U.S.: Iran choosing isolation by planning 10 new nuclear plants
Iran warns it will cut cooperation with UN, two days after IAEA votes to rebuke Tehran over secret enrichment plant.
Iran's announcement of plans to build 10 new uranium enrichment plants would be a serious violation of its international obligations and further evidence of Tehran's isolation, the White House said on Sunday.
"If true, this would be yet another serious violation of Iran's clear obligations under multiple UN Security Council resolutions and another example of Iran choosing to isolate itself," White House spokesman Robert Gibbs said in a statement.
"Time is running out for Iran to address the international community's growing concerns about its nuclear program."
The Iranian government on Sunday approved a plan to construct 10 new uranium enrichment plants, just two days after the International Atomic Energy Agency voted to rebuke the Islamic Republic for building an enrichment plant in secret.
The new enrichment plants would be the same size as its main enrichment complex at Natanz, state broadcaster IRIB reported.
Hardline President Mahmoud Ahmadinejad said Iran should aim to produce 250-300 tons of nuclear fuel a year, it added.
Iran has one industrial-scale uranium enrichment plant near Natanz, in central Iran. The IAEA said earlier this month that about 8,600 centrifuges had been set up in Natanz, but only about 4,000 were enriching uranium. The facility will eventually house 54,000 centrifuges.
The newly revealed enrichment site, known as Fordo, is a small scale site that will house nearly 3,000 centrifuges.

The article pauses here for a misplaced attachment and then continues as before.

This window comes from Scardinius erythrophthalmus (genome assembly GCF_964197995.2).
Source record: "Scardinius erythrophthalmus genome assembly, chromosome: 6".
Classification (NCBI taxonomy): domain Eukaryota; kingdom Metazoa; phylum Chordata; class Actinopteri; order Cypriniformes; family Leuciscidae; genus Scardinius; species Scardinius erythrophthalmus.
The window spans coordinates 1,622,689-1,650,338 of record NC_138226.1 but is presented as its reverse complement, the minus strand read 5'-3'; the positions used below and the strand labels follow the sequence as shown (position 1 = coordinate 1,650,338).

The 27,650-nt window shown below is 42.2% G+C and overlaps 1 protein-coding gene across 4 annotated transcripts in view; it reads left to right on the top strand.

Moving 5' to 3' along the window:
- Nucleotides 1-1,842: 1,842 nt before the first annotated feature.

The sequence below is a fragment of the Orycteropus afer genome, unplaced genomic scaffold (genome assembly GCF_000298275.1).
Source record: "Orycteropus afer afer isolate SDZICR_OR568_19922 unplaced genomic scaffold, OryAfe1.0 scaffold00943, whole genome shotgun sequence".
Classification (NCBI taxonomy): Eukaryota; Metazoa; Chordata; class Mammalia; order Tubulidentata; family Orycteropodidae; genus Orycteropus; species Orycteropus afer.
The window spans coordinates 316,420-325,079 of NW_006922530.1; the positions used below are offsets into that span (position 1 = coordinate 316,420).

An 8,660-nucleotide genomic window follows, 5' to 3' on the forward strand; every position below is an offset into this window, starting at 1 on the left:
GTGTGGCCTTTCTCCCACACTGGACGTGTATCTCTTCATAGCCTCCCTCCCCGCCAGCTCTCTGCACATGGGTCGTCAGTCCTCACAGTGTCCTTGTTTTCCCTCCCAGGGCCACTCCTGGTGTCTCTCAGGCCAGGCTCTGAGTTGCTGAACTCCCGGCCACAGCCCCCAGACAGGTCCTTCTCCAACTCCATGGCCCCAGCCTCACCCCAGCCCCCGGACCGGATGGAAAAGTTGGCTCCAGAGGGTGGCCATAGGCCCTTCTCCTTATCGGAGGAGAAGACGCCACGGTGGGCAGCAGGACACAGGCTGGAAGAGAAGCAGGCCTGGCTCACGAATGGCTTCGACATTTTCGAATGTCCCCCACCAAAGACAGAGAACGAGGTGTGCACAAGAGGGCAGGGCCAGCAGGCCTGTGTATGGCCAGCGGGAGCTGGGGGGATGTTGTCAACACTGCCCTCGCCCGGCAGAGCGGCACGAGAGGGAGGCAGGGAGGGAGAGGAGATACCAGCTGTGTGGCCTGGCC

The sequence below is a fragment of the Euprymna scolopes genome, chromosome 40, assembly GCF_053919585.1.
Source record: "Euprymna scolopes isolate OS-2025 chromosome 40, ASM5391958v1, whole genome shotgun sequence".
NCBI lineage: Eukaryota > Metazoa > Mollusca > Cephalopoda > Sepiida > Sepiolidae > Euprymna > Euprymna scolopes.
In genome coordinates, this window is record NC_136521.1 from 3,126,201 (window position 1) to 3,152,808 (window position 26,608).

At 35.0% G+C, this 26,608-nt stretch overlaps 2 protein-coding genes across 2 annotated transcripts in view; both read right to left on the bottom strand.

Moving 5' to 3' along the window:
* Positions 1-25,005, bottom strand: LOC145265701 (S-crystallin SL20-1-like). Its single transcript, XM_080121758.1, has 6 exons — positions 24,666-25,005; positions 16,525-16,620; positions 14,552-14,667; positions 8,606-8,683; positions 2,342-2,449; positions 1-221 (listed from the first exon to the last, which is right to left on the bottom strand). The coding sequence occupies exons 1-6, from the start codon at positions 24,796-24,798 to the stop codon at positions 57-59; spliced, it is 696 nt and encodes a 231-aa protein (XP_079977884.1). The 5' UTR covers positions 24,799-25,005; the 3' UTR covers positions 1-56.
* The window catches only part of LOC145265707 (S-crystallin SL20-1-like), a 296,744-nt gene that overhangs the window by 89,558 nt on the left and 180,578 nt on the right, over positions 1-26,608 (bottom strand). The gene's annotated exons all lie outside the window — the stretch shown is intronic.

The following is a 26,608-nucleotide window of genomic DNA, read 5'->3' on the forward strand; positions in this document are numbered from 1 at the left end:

State broadcaster IRIB said location of five the new plants had already been decided and that work on these should start within two months. At the same time, the parliament agreed that its Atomic Energy Organization should find suitable location for other five.
Iran warns it will cut cooperation with IAEA
Earlier Sunday, Iran's parliament speaker said Tehran could move to reduce its cooperation level with the United Nations nuclear agency watchdog if the West continues to pressure the Islamic state over its nuclear program.
The Islamic Republic has already denounced Friday's IAEA resolution, which won rare backing from China and Russia, as "intimidation" which would poison its talks with world powers.
"If you do not stop these ridiculous carrot-and-stick policies, we will in return adopt new policies and seriously decrease cooperation with the International Atomic Energy Agency," Larijani, an influential conservative, told the assembly.
Parliament has the power to oblige the government to change its cooperation with the IAEA, as it did in 2006 after the Vienna-based agency voted to report Iran to the UN Security Council.
Friday's resolution by the 35-nation IAEA board was a sign of spreading alarm over Tehran's failure to dispel fears it has clandestine plans to build nuclear bombs, a charge Iran denies.
It urged Iran to clarify the original purpose of the recently-disclosed Fordow enrichment site, hidden inside a mountain bunker, stop construction and confirm there are no more hidden sites.
But it was far from clear whether the West could now coax Moscow and Beijing to join in tough sanctions against Iran, something they have long prevented at the U.N. Security Council.
Iranian Ambassador Ali Asghar Soltanieh on Friday called the resolution a "hasty" step devoid of legal basis, saying Iran would not halt its sensitive nuclear work.
He said Iran would continue to allow basic inspections at its nuclear sites but could stop making "voluntary gestures" of extra cooperation such as when it allowed widened surveillance at its rapidly expanding main enrichment complex at Natanz.
Iran says its atomic energy program is purely for peaceful purposes, aimed at generating electricity.
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